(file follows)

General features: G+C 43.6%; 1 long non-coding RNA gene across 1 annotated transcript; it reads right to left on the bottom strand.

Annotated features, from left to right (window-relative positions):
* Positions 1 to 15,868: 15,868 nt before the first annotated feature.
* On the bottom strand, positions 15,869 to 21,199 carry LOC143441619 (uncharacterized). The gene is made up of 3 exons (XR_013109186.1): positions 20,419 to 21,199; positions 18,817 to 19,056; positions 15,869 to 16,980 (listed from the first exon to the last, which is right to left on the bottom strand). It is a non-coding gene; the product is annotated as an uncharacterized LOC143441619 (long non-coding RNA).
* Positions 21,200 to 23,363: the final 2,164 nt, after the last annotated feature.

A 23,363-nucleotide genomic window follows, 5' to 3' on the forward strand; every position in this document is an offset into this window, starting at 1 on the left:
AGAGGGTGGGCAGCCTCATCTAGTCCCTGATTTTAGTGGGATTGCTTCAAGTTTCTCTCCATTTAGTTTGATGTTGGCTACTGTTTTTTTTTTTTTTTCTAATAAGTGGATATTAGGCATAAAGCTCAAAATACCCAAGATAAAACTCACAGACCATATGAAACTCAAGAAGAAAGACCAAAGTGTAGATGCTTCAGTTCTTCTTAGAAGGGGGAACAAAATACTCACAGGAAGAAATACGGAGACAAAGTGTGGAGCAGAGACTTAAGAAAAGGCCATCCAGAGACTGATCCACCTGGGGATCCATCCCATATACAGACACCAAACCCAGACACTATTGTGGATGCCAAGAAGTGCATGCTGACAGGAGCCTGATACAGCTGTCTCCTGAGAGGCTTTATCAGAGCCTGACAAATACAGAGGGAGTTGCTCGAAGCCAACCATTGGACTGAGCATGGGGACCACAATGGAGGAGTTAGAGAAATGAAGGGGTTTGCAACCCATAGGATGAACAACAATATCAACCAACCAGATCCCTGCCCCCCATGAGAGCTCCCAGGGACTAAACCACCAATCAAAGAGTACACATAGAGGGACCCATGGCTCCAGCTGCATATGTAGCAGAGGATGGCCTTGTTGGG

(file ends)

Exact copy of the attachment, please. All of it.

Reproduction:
General features: G+C 43.6%; 1 long non-coding RNA gene across 1 annotated transcript; it reads right to left on the bottom strand.

Annotated features, from left to right (window-relative positions):
* Positions 1 to 15,868: 15,868 nt before the first annotated feature.
* On the bottom strand, positions 15,869 to 21,199 carry LOC143441619 (uncharacterized). The gene is made up of 3 exons (XR_013109186.1): positions 20,419 to 21,199; positions 18,817 to 19,056; positions 15,869 to 16,980 (listed from the first exon to the last, which is right to left on the bottom strand). It is a non-coding gene; the product is annotated as an uncharacterized LOC143441619 (long non-coding RNA).
* Positions 21,200 to 23,363: the final 2,164 nt, after the last annotated feature.

A 23,363-nucleotide genomic window follows, 5' to 3' on the forward strand; every position in this document is an offset into this window, starting at 1 on the left:
AGAGGGTGGGCAGCCTCATCTAGTCCCTGATTTTAGTGGGATTGCTTCAAGTTTCTCTCCATTTAGTTTGATGTTGGCTACTGTTTTTTTTTTTTTTTCTAATAAGTGGATATTAGGCATAAAGCTCAAAATACCCAAGATAAAACTCACAGACCATATGAAACTCAAGAAGAAAGACCAAAGTGTAGATGCTTCAGTTCTTCTTAGAAGGGGGAACAAAATACTCACAGGAAGAAATACGGAGACAAAGTGTGGAGCAGAGACTTAAGAAAAGGCCATCCAGAGACTGATCCACCTGGGGATCCATCCCATATACAGACACCAAACCCAGACACTATTGTGGATGCCAAGAAGTGCATGCTGACAGGAGCCTGATACAGCTGTCTCCTGAGAGGCTTTATCAGAGCCTGACAAATACAGAGGGAGTTGCTCGAAGCCAACCATTGGACTGAGCATGGGGACCACAATGGAGGAGTTAGAGAAATGAAGGGGTTTGCAACCCATAGGATGAACAACAATATCAACCAACCAGATCCCTGCCCCCCATGAGAGCTCCCAGGGACTAAACCACCAATCAAAGAGTACACATAGAGGGACCCATGGCTCCAGCTGCATATGTAGCAGAGGATGGCCTTGTTGGG